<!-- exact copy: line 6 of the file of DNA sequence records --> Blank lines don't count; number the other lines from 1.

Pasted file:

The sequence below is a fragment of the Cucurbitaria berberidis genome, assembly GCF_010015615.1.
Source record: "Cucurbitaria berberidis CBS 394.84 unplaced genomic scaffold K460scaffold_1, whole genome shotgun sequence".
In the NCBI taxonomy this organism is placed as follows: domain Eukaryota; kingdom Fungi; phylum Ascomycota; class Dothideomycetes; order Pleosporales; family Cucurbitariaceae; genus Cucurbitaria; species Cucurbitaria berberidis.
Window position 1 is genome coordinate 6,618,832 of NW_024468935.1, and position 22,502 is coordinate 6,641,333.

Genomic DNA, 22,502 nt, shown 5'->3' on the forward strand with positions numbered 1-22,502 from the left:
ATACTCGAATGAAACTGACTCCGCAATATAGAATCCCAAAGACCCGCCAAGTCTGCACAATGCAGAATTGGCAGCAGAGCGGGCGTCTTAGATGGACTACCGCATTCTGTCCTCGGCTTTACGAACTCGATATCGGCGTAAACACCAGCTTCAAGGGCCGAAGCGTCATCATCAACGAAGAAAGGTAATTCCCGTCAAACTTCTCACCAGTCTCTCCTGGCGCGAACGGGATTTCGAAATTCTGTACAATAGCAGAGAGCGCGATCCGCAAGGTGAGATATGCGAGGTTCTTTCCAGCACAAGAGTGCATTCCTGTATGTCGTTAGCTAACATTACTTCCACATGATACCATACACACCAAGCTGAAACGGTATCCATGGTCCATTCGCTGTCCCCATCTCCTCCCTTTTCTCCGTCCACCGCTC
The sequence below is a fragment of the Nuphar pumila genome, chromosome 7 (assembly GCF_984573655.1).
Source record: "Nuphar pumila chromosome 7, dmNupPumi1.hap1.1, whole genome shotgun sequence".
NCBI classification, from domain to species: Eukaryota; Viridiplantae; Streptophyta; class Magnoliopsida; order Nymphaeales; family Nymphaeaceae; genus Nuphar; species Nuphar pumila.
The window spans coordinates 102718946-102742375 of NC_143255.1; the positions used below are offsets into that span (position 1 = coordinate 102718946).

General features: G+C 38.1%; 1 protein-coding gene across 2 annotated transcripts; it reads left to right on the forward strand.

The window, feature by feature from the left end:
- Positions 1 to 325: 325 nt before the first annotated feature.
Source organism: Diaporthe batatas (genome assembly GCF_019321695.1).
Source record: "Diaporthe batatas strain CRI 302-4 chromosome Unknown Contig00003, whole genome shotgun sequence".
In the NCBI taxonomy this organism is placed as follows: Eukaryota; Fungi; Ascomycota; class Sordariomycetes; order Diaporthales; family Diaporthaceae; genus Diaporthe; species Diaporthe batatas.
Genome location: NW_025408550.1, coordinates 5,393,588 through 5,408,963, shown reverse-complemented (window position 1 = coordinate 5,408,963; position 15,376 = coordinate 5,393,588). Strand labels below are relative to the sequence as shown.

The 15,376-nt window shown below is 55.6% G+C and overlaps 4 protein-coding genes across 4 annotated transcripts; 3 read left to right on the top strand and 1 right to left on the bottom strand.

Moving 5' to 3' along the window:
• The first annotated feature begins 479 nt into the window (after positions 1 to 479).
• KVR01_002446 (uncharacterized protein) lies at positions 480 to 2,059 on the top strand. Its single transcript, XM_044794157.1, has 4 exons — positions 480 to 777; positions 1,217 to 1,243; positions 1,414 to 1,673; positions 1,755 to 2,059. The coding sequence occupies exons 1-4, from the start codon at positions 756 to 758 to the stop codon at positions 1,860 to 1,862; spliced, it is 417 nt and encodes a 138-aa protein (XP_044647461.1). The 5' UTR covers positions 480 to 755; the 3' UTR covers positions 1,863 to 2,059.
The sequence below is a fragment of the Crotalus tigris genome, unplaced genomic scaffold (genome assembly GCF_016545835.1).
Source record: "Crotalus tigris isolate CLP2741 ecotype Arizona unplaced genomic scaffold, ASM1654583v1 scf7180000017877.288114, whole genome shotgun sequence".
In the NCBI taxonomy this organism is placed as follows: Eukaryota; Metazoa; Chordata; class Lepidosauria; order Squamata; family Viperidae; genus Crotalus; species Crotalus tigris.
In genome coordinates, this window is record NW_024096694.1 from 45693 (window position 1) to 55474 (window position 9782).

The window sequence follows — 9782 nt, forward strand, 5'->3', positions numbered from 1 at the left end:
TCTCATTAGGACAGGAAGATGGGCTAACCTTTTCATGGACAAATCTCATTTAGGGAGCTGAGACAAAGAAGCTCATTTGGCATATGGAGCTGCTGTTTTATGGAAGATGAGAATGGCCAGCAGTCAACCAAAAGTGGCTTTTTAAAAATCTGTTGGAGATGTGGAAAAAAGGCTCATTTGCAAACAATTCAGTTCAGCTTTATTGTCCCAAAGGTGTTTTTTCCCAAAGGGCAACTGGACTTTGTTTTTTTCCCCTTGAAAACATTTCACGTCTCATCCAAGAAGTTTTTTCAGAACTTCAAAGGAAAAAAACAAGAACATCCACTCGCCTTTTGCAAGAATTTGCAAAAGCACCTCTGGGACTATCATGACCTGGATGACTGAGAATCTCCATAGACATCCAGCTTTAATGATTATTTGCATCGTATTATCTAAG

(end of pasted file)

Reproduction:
ATACTCGAATGAAACTGACTCCGCAATATAGAATCCCAAAGACCCGCCAAGTCTGCACAATGCAGAATTGGCAGCAGAGCGGGCGTCTTAGATGGACTACCGCATTCTGTCCTCGGCTTTACGAACTCGATATCGGCGTAAACACCAGCTTCAAGGGCCGAAGCGTCATCATCAACGAAGAAAGGTAATTCCCGTCAAACTTCTCACCAGTCTCTCCTGGCGCGAACGGGATTTCGAAATTCTGTACAATAGCAGAGAGCGCGATCCGCAAGGTGAGATATGCGAGGTTCTTTCCAGCACAAGAGTGCATTCCTGTATGTCGTTAGCTAACATTACTTCCACATGATACCATACACACCAAGCTGAAACGGTATCCATGGTCCATTCGCTGTCCCCATCTCCTCCCTTTTCTCCGTCCACCGCTC